I was about 5 maybe a little older. I was lying in bed and had just woken up. I was completely stiff. I couldn't move. I was afraid for some reason, little statue in pink pj’s. It wasn’t too too late because I could hear someone watching TV down at the other end of the house. I managed to calm down a little, get out of bed and seek out the parent enjoying their peaceful time.
My mother was sitting on the couch watching a program. I didn't even look. I was running at that point and crying. Mom snatched me up and started rocking me asking me what was wrong. I remember feeling her warm chest and the comfort of her arms wrapped around my little body. "I don't want to die' I said to her. She quietly rocked me back and forth shhing quietly. "It's going to be alright," she would say. I would eventually fall asleep and find myself back in bed in the morning.
This happened often to me when I was little. I've never really asked anyone if they had similar experiences. Even in adulthood, I find myself panicking at times when I think of death, more of the fact that someday I won’t be here anymore. There have been times in my life when i've tried avoid those thoughts, talking about it. There have been times in my life where I've been ready to confront it, so depressed that I stood with a knife in my kitchen ready to face it for real. I've always had a reason to snap out of it. I've lived a pretty good life so far and I think that's why I am afraid. I love my family and friends. There are so many things to do before we leave this life and I feel I need to do them.
I was fortunate enough to spend some time in Kenya for a while. During my stay I attended the funeral of a coworkers father. The rituals and tributes lasted all day. People were screaming, wailing, rolling on the ground. Others were singing and celebrating; there was even a parade through town honoring this human being. Speeches were being given; food was served to the community. This person's life had ended, but it was being celebrated with style. Having been to very subdued funerals in the past, I had never experienced this before and I felt so honored to be a part of it. Death was everywhere in this community, but people weren't letting it stop them. They were showing their appreciation for life and fully expressing their despair around death and the loss of a loved one. I was refreshing to see the realness of the situation and the lack of fear around expressing grief.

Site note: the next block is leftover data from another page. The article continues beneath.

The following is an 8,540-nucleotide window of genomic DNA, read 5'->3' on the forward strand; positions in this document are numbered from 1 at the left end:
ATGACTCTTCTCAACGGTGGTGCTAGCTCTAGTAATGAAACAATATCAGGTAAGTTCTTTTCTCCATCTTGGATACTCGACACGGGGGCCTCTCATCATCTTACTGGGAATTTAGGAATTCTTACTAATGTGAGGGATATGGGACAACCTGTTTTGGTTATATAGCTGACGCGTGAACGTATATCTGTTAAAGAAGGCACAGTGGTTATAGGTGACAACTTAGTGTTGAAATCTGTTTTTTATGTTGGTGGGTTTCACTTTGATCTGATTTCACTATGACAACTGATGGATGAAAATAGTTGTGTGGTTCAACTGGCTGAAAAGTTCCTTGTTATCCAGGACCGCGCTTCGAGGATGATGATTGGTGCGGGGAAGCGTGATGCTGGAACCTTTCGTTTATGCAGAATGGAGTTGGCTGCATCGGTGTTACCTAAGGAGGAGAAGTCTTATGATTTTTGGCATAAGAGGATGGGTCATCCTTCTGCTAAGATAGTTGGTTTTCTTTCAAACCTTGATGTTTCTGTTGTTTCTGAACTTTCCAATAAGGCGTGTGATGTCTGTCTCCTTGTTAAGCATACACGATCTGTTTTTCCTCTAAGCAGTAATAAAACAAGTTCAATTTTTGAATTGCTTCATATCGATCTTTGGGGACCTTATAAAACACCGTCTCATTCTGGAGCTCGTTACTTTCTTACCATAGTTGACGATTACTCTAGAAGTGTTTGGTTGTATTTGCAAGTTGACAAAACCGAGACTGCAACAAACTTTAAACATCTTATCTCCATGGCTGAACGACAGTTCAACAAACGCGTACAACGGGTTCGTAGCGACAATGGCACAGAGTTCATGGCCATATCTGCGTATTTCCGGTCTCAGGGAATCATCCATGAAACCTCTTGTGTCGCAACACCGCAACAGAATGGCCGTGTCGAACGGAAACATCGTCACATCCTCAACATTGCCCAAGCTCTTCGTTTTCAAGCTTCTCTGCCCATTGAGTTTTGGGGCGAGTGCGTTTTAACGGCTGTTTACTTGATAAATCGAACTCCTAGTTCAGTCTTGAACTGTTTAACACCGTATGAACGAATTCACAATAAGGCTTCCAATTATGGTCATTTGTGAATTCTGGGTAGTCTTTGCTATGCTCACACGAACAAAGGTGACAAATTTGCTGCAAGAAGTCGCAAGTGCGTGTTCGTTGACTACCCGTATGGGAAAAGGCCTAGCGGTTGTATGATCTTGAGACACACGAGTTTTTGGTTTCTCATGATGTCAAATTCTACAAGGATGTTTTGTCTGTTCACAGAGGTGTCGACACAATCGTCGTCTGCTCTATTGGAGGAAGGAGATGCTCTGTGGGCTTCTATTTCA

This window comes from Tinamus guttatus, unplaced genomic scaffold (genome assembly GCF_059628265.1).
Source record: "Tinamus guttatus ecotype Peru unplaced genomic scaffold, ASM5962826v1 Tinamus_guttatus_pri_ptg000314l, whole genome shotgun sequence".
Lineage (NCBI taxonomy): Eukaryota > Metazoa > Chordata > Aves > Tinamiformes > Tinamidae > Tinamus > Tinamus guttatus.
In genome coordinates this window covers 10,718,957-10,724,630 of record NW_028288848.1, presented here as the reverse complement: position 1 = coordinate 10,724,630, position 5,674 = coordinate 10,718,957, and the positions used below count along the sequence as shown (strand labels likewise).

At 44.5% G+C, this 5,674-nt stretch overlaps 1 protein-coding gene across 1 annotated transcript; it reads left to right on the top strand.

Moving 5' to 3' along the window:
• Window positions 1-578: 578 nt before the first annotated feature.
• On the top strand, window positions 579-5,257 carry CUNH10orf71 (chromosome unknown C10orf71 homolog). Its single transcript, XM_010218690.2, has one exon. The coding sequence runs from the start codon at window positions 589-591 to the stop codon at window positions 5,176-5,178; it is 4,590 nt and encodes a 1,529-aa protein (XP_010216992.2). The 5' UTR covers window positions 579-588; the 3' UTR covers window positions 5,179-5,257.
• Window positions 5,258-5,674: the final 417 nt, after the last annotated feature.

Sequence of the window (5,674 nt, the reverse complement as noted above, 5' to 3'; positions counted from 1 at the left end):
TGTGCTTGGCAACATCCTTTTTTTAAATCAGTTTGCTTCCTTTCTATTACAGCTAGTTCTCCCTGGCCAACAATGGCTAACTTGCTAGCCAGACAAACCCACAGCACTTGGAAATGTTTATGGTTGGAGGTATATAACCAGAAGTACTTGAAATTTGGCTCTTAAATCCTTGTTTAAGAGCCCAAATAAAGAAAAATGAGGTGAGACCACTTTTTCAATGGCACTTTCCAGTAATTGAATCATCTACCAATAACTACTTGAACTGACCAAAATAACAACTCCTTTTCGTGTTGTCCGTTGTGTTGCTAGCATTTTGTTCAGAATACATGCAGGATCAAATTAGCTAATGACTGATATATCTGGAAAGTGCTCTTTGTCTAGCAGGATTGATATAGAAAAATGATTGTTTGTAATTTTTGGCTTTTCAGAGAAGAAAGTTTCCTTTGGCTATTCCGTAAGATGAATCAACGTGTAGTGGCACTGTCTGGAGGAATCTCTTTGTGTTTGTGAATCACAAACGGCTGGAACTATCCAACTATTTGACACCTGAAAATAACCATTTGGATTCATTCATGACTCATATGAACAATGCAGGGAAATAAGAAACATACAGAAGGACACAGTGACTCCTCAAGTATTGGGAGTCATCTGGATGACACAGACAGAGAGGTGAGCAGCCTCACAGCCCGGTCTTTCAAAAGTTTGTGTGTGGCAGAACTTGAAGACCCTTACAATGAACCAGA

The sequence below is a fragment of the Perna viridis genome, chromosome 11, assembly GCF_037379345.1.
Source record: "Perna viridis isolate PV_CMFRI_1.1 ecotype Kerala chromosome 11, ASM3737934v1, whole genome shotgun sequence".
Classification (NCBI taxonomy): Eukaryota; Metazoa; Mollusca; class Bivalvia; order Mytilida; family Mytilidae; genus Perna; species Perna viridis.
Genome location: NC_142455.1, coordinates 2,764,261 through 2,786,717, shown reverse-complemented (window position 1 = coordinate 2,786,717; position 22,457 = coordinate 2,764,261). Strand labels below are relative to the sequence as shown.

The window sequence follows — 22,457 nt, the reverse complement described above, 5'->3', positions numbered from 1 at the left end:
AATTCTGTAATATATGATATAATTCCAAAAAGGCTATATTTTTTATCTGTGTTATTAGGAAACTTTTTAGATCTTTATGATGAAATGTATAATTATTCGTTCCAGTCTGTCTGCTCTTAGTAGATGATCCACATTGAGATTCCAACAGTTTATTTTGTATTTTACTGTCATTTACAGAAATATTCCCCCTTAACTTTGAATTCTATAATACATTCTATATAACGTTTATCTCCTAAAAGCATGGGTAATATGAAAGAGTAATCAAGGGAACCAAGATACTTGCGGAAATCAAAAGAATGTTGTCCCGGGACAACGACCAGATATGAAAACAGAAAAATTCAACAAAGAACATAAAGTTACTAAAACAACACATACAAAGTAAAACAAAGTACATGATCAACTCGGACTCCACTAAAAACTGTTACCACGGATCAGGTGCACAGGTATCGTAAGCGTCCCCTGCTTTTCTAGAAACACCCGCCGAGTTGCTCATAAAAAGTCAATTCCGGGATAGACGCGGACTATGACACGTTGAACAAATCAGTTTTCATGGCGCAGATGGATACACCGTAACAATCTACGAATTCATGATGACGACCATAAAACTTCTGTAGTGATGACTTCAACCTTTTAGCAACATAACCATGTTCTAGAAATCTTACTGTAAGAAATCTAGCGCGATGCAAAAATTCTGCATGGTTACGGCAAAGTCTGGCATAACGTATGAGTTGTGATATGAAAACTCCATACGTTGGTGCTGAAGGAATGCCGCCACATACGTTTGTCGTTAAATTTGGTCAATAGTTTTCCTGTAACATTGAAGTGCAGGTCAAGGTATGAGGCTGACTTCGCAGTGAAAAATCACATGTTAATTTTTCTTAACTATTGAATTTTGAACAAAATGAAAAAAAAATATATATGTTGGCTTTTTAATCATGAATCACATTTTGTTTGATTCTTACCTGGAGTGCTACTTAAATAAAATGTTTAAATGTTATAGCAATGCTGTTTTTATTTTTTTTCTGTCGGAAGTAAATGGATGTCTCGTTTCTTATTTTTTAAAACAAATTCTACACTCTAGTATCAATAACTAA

Recently, my father passed away. I have never felt that despair and sadness before. I was able to really related to those children screaming in agony for the loss of there loved one. I loved my father and there were so many things left unsaid and undone. Since he passed, death has been on the forefront of my mind. At times I don't know how I should behave. I'm the little girl wanting to be in her mother's arms listening to reassuring words, I'm the lost adult trying to find meaning and make peace around the fact that I will not be here one day, and I'm the wailing son by his father's body uncontrollably expressing his pain and sadness.
I was fortunate to be with my father when he was dying and I was fortunate to sit with his body while his spirit left this place. I sat and spoke with him. Told him how I wanted my life to be. What my wedding would be like, what his grandchildren would look like. I held his had and cried softly. I told him I loved him, and I could hear him say it back. It was precious and the hardest thing I have ever done in my life.
I don’t know if I will ever be ok with the idea that I will die one day. I am sitting here after visiting my father at his final resting place. So many things rush through my head at once. There are so many questions and many of them will go unanswered. I guess I just have to enjoy being alive, love my father, love those that are still with me, know that death pretty much sucks and there is nothing I can do to stop it. I think that’s a good starting point.
Love you Dad.